New Data Reports on Learning “Research Integrity”

When it comes to research with human subjects, about 60 percent of faculty members and 50 percent of graduate students learned about ethics through online or print resources according to a recent survey. These data could be seen as good or bad news—depending on how you feel about getting your ethics through online training modules, such as CITI. These stats—and many more measures of ethics—are included in a remarkable new data set collected and made publicly available by the Council on Graduate Schools.

The data set is a great resource. Anyone with a browser can build custom tables that include different variables and topics related to “research integrity.” Users can slice data by fields of training (life sciences, social sciences, etc.) and by rank of researcher (faculty members, postdocs and graduate students).

Here is the punch line on human-subjects training—and a few questions about the data (the CGS has covered questions about methodology covered):

Hundreds of program directors at seven American universities were asked how their faculty members, graduate students and postdocs learned about research ethics:

GRADUATE STUDENTS

General Topics

Advisor

Course

Workshops

Online/Print

None

N/A

Human Subjects

58%

39%

23%

50%

0%

18%

FACULTY MEMBERS

General Topics

Independent Research

Workshops

Online/Print

None

N/A

Human Subjects

38%

34%

59%

2%

22%

Aggregate data like these are commonplace, important—and worth reading critically:

1)   It could be easy to assume that grad students and faculty members are getting useful, positive skills and information about the ethical conduct of research with human subjects. But it is important to remember that the data do not tell us what people learned—for example, what graduate students learned from their faculty mentors about ethics. Based on the number of screeds against the Institutional Review Board oversight, it is plausible that faculty members are training a new generation of cynics about the system. It is no doubt a broken system. But it is also worth training future researchers who recognize the complexities and the paradoxes of oversight.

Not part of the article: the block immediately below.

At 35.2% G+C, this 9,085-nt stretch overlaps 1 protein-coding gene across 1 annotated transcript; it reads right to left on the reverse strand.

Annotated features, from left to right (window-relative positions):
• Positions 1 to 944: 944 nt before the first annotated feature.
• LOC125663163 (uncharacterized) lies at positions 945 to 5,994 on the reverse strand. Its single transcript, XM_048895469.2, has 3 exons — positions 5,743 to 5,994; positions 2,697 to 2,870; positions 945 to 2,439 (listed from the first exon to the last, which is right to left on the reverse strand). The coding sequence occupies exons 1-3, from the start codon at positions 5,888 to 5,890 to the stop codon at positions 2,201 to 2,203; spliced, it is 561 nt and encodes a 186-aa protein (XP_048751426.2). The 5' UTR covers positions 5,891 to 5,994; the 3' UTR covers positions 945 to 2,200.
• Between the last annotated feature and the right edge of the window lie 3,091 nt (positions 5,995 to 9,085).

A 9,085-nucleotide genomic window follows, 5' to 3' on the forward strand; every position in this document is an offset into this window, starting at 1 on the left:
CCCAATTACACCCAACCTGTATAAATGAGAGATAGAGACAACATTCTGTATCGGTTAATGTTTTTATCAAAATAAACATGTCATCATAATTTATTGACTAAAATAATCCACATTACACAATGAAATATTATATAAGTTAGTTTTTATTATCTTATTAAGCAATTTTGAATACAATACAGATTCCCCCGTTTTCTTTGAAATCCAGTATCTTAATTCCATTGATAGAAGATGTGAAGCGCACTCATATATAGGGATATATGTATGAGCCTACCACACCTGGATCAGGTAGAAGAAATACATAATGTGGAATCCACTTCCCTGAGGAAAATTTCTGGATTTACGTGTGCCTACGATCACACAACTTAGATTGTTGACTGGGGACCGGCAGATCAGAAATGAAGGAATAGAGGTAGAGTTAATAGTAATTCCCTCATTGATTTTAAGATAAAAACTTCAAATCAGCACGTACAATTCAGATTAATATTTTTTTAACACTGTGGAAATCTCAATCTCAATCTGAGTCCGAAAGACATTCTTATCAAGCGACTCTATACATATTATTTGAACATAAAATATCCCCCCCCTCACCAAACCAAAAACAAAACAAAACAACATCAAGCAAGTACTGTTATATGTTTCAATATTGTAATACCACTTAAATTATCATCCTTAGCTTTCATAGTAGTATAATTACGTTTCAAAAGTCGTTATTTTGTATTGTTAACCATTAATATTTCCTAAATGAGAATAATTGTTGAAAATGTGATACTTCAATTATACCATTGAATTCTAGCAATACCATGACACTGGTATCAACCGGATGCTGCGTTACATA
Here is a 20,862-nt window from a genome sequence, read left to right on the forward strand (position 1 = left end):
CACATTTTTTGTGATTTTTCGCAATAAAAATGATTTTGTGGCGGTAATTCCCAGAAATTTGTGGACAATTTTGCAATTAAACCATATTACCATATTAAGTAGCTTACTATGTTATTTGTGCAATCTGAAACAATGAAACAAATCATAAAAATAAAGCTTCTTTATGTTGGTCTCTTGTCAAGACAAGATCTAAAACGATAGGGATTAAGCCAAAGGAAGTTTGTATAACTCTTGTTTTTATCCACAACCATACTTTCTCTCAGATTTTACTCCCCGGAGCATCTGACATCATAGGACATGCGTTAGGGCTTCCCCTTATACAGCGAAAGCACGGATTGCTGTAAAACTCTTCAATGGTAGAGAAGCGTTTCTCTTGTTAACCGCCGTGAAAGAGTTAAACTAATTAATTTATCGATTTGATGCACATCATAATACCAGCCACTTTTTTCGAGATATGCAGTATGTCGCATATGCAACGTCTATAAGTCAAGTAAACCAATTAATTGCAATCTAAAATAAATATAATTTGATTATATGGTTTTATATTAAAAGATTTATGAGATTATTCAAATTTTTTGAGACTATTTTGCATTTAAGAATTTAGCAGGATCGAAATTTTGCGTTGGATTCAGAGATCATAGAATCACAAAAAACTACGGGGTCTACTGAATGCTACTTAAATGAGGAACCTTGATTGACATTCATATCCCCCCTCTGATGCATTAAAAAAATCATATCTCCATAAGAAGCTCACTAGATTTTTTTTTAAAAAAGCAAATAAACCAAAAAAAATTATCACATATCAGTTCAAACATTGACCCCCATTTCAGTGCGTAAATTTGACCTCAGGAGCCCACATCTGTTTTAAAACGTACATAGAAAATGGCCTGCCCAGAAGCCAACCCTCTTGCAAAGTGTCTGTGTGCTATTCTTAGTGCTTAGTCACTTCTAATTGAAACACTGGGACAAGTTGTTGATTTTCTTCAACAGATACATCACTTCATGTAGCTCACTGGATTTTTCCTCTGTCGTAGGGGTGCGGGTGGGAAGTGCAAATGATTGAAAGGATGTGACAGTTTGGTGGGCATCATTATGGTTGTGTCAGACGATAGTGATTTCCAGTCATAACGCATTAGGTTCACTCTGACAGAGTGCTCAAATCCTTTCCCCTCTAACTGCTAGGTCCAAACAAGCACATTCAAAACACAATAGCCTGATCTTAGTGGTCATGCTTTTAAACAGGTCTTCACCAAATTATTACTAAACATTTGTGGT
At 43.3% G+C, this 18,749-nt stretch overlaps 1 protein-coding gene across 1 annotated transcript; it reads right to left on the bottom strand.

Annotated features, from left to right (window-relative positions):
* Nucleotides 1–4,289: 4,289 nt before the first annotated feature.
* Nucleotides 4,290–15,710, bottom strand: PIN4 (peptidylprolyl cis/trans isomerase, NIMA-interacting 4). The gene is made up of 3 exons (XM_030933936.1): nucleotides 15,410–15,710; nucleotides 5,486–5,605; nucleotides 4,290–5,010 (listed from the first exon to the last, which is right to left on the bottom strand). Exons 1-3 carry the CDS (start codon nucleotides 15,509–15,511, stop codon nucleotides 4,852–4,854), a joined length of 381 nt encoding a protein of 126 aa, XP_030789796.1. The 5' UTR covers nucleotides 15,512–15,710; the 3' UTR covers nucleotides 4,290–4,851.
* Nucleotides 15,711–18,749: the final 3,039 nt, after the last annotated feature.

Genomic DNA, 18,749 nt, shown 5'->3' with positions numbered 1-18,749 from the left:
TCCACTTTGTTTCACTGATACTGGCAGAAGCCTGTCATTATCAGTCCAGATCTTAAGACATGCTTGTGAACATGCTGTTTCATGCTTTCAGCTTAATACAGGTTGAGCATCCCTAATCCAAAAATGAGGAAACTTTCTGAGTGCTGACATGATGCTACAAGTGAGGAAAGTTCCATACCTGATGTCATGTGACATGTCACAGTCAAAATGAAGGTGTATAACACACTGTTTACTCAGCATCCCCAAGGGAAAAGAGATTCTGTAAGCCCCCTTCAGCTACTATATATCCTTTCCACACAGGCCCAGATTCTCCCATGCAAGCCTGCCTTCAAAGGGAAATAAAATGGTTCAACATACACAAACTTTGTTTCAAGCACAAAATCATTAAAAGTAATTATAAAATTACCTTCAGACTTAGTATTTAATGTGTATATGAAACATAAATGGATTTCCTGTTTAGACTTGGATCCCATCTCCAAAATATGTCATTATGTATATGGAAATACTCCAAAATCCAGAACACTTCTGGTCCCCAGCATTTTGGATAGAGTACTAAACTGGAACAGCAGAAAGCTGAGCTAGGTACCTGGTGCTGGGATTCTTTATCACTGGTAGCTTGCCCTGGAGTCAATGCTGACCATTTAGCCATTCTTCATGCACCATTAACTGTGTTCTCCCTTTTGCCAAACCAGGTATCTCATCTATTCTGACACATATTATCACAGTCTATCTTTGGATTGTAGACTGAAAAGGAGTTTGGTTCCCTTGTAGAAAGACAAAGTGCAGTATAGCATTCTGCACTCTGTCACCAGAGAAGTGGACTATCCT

2)   It could be easy to assume that these American-based data represent universal concerns and problems with research integrity. But it’s important to bear in mind that some researchers—especially those outside of the USA—may have very different experiences. I reported on these data as part of a talk on “the graduate student paradox” in US ethics review for a Canadian-based Invitational Summit on Alternatives to Research-ethics Review in October. In my talk, I reported on previously unanalyzed ethnographic data I collected by interviewing and observing meetings of IRB members. In response, some board administrators outside of USA explained that they did not sense such a high pitch of animosity towards their review systems as the academic presenters (mostly American) had suggested. It is worth recognizing that treating the problems with the American system as a universal experience may actually misdirect attention from the most pressing issues endemic to other regulatory settings.

3)   It could be easy to assume that the data represent the general modes of training at most institutions. But it’s also worth considering how averaging the respondents makes it hard to learn from the anomalous cases: universities operating very well or very poorly. It is the exceptional cases—both good and bad—that would be the most interesting to consider, and perhaps to learn from.

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